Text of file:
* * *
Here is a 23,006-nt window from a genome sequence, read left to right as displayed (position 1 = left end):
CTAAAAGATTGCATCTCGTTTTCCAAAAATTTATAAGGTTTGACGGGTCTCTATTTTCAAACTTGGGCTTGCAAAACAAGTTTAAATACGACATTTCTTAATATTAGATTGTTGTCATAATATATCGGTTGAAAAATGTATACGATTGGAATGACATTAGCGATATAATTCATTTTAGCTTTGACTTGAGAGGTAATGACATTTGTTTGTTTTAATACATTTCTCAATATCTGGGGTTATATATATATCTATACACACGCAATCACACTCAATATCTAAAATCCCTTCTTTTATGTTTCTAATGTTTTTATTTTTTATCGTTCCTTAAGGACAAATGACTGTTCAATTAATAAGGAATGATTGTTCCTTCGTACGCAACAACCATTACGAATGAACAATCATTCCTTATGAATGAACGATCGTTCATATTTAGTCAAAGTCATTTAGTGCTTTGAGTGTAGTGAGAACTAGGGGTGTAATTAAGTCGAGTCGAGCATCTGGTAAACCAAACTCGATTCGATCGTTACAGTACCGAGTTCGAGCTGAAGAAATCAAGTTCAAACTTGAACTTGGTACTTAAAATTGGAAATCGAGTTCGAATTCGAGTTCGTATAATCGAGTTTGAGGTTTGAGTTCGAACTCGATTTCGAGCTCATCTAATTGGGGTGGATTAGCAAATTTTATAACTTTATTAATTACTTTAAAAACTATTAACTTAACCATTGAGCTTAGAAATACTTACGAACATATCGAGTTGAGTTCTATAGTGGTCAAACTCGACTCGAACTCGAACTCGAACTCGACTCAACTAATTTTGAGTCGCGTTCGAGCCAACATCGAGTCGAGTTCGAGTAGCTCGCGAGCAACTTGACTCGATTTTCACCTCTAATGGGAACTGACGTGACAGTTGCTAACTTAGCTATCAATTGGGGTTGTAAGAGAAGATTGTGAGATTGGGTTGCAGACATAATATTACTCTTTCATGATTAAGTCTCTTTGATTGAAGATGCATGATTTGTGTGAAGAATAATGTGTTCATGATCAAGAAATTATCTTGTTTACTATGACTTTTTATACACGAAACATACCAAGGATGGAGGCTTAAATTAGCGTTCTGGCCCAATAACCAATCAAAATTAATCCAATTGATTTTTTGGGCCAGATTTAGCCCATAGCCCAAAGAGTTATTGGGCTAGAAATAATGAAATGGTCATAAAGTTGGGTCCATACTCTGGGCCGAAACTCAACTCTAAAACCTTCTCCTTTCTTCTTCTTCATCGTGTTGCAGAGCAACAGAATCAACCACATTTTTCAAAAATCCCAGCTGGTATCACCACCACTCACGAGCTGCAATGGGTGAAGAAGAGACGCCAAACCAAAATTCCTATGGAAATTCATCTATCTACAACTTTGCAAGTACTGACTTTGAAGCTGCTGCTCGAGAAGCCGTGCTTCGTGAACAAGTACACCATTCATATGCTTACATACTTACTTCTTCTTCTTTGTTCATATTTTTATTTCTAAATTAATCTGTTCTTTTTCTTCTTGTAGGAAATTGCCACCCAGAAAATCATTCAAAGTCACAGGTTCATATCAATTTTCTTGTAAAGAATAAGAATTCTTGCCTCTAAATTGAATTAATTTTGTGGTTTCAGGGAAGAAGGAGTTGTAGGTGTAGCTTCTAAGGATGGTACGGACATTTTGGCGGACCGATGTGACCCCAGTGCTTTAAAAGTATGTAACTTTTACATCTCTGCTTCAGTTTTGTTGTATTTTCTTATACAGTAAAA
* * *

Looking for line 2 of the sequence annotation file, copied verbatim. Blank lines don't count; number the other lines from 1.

CTAAAAGATTGCATCTCGTTTTCCAAAAATTTATAAGGTTTGACGGGTCTCTATTTTCAAACTTGGGCTTGCAAAACAAGTTTAAATACGACATTTCTTAATATTAGATTGTTGTCATAATATATCGGTTGAAAAATGTATACGATTGGAATGACATTAGCGATATAATTCATTTTAGCTTTGACTTGAGAGGTAATGACATTTGTTTGTTTTAATACATTTCTCAATATCTGGGGTTATATATATATCTATACACACGCAATCACACTCAATATCTAAAATCCCTTCTTTTATGTTTCTAATGTTTTTATTTTTTATCGTTCCTTAAGGACAAATGACTGTTCAATTAATAAGGAATGATTGTTCCTTCGTACGCAACAACCATTACGAATGAACAATCATTCCTTATGAATGAACGATCGTTCATATTTAGTCAAAGTCATTTAGTGCTTTGAGTGTAGTGAGAACTAGGGGTGTAATTAAGTCGAGTCGAGCATCTGGTAAACCAAACTCGATTCGATCGTTACAGTACCGAGTTCGAGCTGAAGAAATCAAGTTCAAACTTGAACTTGGTACTTAAAATTGGAAATCGAGTTCGAATTCGAGTTCGTATAATCGAGTTTGAGGTTTGAGTTCGAACTCGATTTCGAGCTCATCTAATTGGGGTGGATTAGCAAATTTTATAACTTTATTAATTACTTTAAAAACTATTAACTTAACCATTGAGCTTAGAAATACTTACGAACATATCGAGTTGAGTTCTATAGTGGTCAAACTCGACTCGAACTCGAACTCGAACTCGACTCAACTAATTTTGAGTCGCGTTCGAGCCAACATCGAGTCGAGTTCGAGTAGCTCGCGAGCAACTTGACTCGATTTTCACCTCTAATGGGAACTGACGTGACAGTTGCTAACTTAGCTATCAATTGGGGTTGTAAGAGAAGATTGTGAGATTGGGTTGCAGACATAATATTACTCTTTCATGATTAAGTCTCTTTGATTGAAGATGCATGATTTGTGTGAAGAATAATGTGTTCATGATCAAGAAATTATCTTGTTTACTATGACTTTTTATACACGAAACATACCAAGGATGGAGGCTTAAATTAGCGTTCTGGCCCAATAACCAATCAAAATTAATCCAATTGATTTTTTGGGCCAGATTTAGCCCATAGCCCAAAGAGTTATTGGGCTAGAAATAATGAAATGGTCATAAAGTTGGGTCCATACTCTGGGCCGAAACTCAACTCTAAAACCTTCTCCTTTCTTCTTCTTCATCGTGTTGCAGAGCAACAGAATCAACCACATTTTTCAAAAATCCCAGCTGGTATCACCACCACTCACGAGCTGCAATGGGTGAAGAAGAGACGCCAAACCAAAATTCCTATGGAAATTCATCTATCTACAACTTTGCAAGTACTGACTTTGAAGCTGCTGCTCGAGAAGCCGTGCTTCGTGAACAAGTACACCATTCATATGCTTACATACTTACTTCTTCTTCTTTGTTCATATTTTTATTTCTAAATTAATCTGTTCTTTTTCTTCTTGTAGGAAATTGCCACCCAGAAAATCATTCAAAGTCACAGGTTCATATCAATTTTCTTGTAAAGAATAAGAATTCTTGCCTCTAAATTGAATTAATTTTGTGGTTTCAGGGAAGAAGGAGTTGTAGGTGTAGCTTCTAAGGATGGTACGGACATTTTGGCGGACCGATGTGACCCCAGTGCTTTAAAAGTATGTAACTTTTACATCTCTGCTTCAGTTTTGTTGTATTTTCTTATACAGTAAAA